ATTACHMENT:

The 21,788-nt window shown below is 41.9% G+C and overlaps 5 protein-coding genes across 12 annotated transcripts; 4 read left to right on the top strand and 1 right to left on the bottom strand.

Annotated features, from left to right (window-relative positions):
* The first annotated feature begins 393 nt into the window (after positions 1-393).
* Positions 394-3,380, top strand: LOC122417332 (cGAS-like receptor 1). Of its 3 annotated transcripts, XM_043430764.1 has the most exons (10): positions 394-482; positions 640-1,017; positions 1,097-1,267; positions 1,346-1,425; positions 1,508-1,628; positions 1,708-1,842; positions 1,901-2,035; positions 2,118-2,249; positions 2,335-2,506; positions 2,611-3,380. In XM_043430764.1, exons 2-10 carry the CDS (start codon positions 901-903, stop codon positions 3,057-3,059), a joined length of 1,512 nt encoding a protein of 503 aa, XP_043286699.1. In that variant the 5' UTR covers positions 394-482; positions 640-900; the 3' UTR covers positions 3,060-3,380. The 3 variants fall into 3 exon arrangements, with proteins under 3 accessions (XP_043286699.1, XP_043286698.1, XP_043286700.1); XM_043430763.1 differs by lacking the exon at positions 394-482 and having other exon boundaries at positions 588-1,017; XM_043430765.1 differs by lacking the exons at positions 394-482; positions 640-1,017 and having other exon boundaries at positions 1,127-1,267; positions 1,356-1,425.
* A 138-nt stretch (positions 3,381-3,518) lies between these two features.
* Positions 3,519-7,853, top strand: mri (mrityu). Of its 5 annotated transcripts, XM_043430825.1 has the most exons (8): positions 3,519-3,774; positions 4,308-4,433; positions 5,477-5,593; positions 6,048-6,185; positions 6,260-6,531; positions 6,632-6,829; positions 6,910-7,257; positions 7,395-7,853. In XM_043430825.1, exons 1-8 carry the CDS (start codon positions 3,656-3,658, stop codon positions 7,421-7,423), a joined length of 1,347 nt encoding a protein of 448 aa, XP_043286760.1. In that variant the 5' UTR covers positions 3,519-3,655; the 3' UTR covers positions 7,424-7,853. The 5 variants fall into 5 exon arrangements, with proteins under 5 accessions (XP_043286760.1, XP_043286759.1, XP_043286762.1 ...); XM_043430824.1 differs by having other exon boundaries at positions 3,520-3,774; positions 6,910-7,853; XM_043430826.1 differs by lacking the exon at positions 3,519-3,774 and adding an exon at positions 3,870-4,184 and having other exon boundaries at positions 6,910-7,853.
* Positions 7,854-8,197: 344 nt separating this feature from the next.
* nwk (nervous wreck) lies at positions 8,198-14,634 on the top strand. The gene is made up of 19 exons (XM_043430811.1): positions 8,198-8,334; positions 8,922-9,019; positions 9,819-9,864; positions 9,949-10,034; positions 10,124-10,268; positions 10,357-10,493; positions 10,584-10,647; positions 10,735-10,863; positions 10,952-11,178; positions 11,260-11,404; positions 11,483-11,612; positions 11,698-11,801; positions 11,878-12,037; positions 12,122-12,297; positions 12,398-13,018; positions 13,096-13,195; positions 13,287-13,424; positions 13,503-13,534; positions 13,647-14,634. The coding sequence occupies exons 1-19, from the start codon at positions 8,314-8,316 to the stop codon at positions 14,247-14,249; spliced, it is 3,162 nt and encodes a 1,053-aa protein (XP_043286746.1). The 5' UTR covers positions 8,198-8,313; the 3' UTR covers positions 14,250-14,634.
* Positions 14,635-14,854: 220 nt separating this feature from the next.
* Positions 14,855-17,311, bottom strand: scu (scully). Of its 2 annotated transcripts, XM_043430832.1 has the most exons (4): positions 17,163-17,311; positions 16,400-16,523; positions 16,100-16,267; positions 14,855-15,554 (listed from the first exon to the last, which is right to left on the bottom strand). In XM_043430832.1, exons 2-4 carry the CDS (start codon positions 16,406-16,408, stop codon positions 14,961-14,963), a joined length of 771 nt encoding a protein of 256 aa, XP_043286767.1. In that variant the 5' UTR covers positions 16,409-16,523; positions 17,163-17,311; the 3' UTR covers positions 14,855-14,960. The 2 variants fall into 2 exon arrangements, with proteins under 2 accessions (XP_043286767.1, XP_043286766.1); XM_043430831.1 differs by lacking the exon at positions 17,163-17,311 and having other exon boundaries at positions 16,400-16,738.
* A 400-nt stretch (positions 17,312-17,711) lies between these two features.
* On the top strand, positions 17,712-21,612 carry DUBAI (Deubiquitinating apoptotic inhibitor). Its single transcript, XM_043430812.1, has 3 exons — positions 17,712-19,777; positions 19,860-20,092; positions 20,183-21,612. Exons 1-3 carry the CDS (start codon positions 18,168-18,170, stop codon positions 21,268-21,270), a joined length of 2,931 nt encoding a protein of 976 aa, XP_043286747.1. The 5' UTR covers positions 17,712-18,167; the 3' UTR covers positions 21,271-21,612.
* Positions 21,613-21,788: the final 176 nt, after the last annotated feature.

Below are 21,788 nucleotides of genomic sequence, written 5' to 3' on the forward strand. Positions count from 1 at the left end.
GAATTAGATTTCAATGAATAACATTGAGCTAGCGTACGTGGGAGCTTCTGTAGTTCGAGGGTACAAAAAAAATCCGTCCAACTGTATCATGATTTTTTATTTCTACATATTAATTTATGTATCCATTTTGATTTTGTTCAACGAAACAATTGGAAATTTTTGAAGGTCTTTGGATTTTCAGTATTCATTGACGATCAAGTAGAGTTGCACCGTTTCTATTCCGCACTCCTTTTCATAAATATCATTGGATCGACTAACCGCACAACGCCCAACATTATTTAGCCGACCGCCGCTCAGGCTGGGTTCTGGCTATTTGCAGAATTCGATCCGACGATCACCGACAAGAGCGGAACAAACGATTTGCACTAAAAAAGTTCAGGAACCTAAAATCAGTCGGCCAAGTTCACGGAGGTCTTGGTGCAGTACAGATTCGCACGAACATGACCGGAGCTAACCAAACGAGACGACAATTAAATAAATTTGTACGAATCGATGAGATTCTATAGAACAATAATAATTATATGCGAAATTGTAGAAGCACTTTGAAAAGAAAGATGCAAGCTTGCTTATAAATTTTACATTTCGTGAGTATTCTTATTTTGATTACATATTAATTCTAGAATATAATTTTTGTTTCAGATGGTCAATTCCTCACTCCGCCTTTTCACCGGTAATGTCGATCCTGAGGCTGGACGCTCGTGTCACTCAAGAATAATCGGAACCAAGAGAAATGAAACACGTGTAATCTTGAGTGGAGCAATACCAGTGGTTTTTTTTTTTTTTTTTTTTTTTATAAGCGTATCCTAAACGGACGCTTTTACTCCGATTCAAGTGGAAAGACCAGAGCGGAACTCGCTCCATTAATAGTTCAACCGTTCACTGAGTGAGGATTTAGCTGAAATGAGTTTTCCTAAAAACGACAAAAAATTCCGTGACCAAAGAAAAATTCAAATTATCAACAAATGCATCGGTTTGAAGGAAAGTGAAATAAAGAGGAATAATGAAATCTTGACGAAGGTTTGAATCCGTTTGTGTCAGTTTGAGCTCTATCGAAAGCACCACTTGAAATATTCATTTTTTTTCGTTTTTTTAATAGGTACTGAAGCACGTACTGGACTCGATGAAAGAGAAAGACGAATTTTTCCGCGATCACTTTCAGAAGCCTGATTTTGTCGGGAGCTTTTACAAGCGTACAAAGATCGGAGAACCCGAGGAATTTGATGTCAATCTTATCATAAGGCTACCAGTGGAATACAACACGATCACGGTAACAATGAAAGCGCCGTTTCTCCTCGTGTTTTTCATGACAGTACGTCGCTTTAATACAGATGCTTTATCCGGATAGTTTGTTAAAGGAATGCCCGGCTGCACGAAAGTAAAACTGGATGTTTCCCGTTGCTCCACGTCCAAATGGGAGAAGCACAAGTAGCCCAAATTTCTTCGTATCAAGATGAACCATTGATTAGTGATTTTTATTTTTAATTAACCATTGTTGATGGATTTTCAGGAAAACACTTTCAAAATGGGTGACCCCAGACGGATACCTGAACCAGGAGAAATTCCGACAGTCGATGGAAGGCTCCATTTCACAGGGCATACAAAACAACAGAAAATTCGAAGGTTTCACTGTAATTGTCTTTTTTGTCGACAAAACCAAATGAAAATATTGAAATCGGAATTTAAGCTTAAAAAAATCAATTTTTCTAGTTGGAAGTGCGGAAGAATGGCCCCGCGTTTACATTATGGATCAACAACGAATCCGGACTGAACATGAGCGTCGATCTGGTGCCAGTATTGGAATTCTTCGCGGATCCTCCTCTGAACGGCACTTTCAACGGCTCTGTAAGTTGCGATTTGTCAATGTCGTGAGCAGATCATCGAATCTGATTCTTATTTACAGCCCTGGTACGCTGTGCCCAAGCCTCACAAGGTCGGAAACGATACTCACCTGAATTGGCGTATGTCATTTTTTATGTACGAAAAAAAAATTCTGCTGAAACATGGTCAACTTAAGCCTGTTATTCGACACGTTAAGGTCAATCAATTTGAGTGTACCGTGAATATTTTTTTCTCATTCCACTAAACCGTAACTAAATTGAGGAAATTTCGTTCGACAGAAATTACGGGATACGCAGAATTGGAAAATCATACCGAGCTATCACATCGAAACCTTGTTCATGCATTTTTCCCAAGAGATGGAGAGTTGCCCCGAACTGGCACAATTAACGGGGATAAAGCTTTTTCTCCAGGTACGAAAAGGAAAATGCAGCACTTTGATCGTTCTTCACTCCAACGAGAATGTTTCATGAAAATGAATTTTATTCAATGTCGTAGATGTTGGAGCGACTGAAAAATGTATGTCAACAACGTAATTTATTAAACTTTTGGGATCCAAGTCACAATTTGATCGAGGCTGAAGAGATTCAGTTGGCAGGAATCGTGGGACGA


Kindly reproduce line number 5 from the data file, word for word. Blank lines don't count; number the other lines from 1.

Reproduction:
* A 138-nt stretch (positions 3,381-3,518) lies between these two features.